Remembering the Post-hoc Fallacy

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Five years from now, when I'm decaying and decrepit, I think the concept of psychology I'll remember the most will be the post hoc fallacy. The post hoc fallacy is defined in our textbook as a "false assumption that because one event occurred before another event, it must have caused that event". The fallacy goes along with the tried and true claim that correlation does not equal causation, and many events that appear to be related are played upon my multiple factors, and may also be simply coincidental.

I imagine a future situation where it just so happens that a small group of people die from cardiac arrest very closely to each other. Upon further inspection, it is revealed that each of these people shot arrows at archery ranges several times a year until their death. An impulsive mind might suggest that repeated trips to archery ranges can cause cardiac arrest later in life. But, thanks to the post hoc fallacy, I can say that it's highly unlikely that the first event caused the cardiac arrest, and that there must have been several other factors contributing to the coincidence.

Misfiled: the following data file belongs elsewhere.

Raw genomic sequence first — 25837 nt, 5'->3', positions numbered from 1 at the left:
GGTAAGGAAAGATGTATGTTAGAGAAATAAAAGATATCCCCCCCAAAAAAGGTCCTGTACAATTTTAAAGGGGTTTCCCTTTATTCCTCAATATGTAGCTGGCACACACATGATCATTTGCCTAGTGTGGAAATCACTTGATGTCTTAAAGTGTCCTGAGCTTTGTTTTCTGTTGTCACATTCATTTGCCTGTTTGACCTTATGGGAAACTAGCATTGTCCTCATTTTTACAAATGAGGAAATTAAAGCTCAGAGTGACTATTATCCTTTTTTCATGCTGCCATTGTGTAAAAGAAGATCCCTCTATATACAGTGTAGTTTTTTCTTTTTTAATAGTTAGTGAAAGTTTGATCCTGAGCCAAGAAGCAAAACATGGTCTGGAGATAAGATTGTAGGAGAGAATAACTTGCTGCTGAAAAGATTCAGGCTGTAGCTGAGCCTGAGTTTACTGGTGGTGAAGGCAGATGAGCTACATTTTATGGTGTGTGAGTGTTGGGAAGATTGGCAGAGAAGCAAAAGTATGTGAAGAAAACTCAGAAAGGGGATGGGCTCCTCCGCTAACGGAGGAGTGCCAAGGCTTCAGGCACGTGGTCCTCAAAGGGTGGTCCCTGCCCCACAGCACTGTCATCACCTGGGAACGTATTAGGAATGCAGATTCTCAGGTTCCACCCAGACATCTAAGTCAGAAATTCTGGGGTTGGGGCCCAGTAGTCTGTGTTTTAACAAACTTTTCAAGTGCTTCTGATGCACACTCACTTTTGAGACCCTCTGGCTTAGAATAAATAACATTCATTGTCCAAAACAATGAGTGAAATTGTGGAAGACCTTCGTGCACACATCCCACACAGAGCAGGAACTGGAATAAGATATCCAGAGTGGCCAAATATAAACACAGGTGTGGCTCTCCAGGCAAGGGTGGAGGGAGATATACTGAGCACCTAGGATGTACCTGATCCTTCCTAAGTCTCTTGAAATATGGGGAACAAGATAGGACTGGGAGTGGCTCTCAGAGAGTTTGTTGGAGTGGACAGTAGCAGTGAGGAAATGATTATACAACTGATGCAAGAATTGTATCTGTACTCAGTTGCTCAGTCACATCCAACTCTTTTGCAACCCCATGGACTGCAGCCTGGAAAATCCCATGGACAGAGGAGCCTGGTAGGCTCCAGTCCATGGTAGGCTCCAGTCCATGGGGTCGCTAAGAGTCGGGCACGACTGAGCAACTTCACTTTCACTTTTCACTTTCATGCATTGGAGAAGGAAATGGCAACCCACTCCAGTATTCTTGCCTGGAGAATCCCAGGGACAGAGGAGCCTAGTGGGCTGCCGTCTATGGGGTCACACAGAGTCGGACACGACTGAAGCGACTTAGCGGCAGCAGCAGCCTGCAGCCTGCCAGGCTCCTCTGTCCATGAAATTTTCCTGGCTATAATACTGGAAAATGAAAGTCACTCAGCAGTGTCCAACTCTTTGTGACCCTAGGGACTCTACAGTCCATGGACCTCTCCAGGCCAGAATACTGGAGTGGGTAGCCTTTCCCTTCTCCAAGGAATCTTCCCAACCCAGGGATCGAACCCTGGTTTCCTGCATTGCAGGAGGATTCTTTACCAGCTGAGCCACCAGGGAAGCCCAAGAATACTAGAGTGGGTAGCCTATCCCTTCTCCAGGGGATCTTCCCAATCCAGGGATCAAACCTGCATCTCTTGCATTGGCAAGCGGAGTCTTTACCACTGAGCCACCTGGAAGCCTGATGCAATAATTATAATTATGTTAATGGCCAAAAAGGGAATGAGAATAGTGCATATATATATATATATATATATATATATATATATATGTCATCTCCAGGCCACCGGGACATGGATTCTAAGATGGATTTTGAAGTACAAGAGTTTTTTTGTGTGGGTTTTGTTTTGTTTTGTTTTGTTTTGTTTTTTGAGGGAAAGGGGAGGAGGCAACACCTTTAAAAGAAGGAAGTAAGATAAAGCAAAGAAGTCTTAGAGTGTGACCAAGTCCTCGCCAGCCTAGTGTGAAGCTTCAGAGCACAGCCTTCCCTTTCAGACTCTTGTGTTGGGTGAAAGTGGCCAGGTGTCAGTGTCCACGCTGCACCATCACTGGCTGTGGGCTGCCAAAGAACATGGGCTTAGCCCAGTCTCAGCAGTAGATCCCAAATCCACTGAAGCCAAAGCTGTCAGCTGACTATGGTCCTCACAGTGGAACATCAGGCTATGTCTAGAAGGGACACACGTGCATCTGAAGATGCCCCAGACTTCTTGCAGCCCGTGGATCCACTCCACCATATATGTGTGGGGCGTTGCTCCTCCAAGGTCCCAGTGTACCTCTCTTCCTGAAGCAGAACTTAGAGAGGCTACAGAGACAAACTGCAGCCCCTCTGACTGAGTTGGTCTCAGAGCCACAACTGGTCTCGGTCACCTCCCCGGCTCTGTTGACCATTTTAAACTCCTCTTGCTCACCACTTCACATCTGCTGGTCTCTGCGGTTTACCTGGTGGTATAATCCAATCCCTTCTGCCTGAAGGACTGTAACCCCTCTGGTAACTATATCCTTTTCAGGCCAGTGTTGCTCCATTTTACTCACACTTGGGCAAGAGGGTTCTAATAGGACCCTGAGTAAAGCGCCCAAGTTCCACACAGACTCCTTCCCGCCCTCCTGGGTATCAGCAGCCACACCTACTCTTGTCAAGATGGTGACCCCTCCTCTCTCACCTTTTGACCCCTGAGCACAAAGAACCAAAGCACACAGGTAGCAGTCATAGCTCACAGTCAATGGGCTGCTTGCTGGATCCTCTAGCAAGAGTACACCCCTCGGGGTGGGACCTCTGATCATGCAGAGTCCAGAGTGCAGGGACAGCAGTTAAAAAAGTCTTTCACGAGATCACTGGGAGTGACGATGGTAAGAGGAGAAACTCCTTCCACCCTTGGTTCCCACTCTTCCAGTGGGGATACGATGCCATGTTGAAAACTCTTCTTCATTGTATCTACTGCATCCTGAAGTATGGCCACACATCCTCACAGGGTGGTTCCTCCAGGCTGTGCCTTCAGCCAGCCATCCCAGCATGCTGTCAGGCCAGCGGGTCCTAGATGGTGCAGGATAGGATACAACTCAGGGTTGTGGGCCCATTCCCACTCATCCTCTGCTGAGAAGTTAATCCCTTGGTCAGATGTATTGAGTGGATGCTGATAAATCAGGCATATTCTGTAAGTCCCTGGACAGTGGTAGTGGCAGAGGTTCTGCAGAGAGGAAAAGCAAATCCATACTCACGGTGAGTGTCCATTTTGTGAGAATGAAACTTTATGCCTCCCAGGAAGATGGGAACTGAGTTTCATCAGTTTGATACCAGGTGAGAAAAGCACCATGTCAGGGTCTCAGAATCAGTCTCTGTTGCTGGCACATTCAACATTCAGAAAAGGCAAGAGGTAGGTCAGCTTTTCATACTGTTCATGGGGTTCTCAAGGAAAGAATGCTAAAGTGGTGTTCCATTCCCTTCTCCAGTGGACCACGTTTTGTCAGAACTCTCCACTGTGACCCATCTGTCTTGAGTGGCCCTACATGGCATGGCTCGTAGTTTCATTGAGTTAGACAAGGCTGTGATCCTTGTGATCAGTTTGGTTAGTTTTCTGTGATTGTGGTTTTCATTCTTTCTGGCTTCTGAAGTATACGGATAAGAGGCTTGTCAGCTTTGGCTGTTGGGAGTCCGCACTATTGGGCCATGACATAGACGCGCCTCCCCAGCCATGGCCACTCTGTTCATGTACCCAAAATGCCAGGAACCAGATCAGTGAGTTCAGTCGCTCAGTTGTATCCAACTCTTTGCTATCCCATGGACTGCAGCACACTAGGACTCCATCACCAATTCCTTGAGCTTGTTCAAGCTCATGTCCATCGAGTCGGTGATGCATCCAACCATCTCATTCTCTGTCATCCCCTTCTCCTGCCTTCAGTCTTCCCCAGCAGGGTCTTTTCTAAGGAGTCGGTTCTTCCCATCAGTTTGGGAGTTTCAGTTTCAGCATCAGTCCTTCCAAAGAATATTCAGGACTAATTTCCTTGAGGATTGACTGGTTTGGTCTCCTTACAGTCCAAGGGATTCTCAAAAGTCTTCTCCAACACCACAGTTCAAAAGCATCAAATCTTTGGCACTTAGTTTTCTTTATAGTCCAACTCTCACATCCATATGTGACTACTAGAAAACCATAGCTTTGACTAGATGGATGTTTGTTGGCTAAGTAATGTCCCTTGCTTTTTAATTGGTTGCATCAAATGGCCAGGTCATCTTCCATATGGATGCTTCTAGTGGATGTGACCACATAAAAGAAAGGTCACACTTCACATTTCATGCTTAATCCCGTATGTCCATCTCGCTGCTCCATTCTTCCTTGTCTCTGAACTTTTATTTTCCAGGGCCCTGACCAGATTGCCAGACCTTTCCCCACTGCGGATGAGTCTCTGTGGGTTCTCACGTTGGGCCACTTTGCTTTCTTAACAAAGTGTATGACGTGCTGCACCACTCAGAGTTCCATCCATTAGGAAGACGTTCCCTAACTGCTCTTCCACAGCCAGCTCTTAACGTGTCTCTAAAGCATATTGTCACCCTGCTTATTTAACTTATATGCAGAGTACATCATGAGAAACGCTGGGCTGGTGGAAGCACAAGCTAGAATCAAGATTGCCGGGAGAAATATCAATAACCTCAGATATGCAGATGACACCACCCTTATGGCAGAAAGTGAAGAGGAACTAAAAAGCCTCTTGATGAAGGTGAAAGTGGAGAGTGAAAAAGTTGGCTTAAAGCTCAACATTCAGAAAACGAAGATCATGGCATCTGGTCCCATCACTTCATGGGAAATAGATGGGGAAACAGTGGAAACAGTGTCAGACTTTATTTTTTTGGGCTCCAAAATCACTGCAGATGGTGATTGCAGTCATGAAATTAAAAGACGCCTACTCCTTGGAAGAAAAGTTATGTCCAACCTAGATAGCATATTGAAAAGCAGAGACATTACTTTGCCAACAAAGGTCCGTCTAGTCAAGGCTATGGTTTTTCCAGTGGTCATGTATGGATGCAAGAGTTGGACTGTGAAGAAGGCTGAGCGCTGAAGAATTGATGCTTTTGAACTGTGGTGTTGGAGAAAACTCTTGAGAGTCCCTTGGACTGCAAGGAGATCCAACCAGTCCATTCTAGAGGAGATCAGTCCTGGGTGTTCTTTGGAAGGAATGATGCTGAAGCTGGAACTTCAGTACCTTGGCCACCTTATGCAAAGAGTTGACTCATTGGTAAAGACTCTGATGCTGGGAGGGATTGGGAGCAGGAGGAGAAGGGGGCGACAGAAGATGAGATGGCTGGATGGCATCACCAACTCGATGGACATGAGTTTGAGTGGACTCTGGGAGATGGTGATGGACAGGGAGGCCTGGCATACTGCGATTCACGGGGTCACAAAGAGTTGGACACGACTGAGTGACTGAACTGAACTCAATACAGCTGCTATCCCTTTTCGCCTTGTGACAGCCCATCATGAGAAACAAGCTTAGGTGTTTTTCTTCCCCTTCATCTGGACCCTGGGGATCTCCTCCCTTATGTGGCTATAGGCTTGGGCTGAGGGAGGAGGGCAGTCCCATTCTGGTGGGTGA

Quick use of the post hoc fallacy in pop culture

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This page contains a single entry by Croy Boudreau published on November 28, 2011 11:36 PM.

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